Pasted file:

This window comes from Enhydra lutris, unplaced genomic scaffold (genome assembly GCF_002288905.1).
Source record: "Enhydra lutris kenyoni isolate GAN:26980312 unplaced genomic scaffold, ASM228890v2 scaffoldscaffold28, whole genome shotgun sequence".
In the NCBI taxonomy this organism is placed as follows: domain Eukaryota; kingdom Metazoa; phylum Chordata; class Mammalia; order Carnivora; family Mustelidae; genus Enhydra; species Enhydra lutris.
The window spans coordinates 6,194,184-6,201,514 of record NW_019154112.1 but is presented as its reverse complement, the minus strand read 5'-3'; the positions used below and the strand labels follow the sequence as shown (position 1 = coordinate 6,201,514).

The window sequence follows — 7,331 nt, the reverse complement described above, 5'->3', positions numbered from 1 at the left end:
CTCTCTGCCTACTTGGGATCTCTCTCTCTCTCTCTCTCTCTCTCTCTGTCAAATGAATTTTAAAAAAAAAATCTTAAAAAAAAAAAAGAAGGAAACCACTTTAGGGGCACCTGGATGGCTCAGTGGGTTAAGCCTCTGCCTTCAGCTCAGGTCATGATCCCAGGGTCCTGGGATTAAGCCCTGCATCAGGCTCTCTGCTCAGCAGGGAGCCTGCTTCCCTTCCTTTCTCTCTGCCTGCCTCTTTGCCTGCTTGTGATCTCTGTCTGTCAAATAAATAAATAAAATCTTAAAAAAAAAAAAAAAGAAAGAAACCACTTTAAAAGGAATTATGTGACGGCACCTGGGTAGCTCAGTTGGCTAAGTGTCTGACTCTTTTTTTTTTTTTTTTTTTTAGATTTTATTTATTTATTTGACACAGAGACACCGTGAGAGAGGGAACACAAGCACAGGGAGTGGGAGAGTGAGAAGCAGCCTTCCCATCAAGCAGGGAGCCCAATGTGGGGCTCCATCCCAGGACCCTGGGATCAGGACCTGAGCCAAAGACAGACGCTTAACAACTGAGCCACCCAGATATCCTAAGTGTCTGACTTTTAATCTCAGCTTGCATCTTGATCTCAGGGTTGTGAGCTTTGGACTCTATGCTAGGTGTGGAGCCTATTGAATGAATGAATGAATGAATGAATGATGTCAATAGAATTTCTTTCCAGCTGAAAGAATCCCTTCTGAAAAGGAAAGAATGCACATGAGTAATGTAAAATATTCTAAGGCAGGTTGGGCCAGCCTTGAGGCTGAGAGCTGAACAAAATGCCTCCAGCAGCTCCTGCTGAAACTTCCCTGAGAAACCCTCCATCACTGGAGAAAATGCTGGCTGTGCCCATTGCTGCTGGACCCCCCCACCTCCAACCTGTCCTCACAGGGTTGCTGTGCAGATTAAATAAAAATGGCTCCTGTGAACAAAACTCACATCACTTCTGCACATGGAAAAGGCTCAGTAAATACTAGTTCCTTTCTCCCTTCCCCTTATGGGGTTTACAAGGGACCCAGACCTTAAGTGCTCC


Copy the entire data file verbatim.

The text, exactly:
This window comes from Enhydra lutris, unplaced genomic scaffold (genome assembly GCF_002288905.1).
Source record: "Enhydra lutris kenyoni isolate GAN:26980312 unplaced genomic scaffold, ASM228890v2 scaffoldscaffold28, whole genome shotgun sequence".
In the NCBI taxonomy this organism is placed as follows: domain Eukaryota; kingdom Metazoa; phylum Chordata; class Mammalia; order Carnivora; family Mustelidae; genus Enhydra; species Enhydra lutris.
The window spans coordinates 6,194,184-6,201,514 of record NW_019154112.1 but is presented as its reverse complement, the minus strand read 5'-3'; the positions used below and the strand labels follow the sequence as shown (position 1 = coordinate 6,201,514).

The window sequence follows — 7,331 nt, the reverse complement described above, 5'->3', positions numbered from 1 at the left end:
CTCTCTGCCTACTTGGGATCTCTCTCTCTCTCTCTCTCTCTCTCTCTGTCAAATGAATTTTAAAAAAAAAATCTTAAAAAAAAAAAAGAAGGAAACCACTTTAGGGGCACCTGGATGGCTCAGTGGGTTAAGCCTCTGCCTTCAGCTCAGGTCATGATCCCAGGGTCCTGGGATTAAGCCCTGCATCAGGCTCTCTGCTCAGCAGGGAGCCTGCTTCCCTTCCTTTCTCTCTGCCTGCCTCTTTGCCTGCTTGTGATCTCTGTCTGTCAAATAAATAAATAAAATCTTAAAAAAAAAAAAAAAGAAAGAAACCACTTTAAAAGGAATTATGTGACGGCACCTGGGTAGCTCAGTTGGCTAAGTGTCTGACTCTTTTTTTTTTTTTTTTTTTTAGATTTTATTTATTTATTTGACACAGAGACACCGTGAGAGAGGGAACACAAGCACAGGGAGTGGGAGAGTGAGAAGCAGCCTTCCCATCAAGCAGGGAGCCCAATGTGGGGCTCCATCCCAGGACCCTGGGATCAGGACCTGAGCCAAAGACAGACGCTTAACAACTGAGCCACCCAGATATCCTAAGTGTCTGACTTTTAATCTCAGCTTGCATCTTGATCTCAGGGTTGTGAGCTTTGGACTCTATGCTAGGTGTGGAGCCTATTGAATGAATGAATGAATGAATGAATGATGTCAATAGAATTTCTTTCCAGCTGAAAGAATCCCTTCTGAAAAGGAAAGAATGCACATGAGTAATGTAAAATATTCTAAGGCAGGTTGGGCCAGCCTTGAGGCTGAGAGCTGAACAAAATGCCTCCAGCAGCTCCTGCTGAAACTTCCCTGAGAAACCCTCCATCACTGGAGAAAATGCTGGCTGTGCCCATTGCTGCTGGACCCCCCCACCTCCAACCTGTCCTCACAGGGTTGCTGTGCAGATTAAATAAAAATGGCTCCTGTGAACAAAACTCACATCACTTCTGCACATGGAAAAGGCTCAGTAAATACTAGTTCCTTTCTCCCTTCCCCTTATGGGGTTTACAAGGGACCCAGACCTTAAGTGCTCC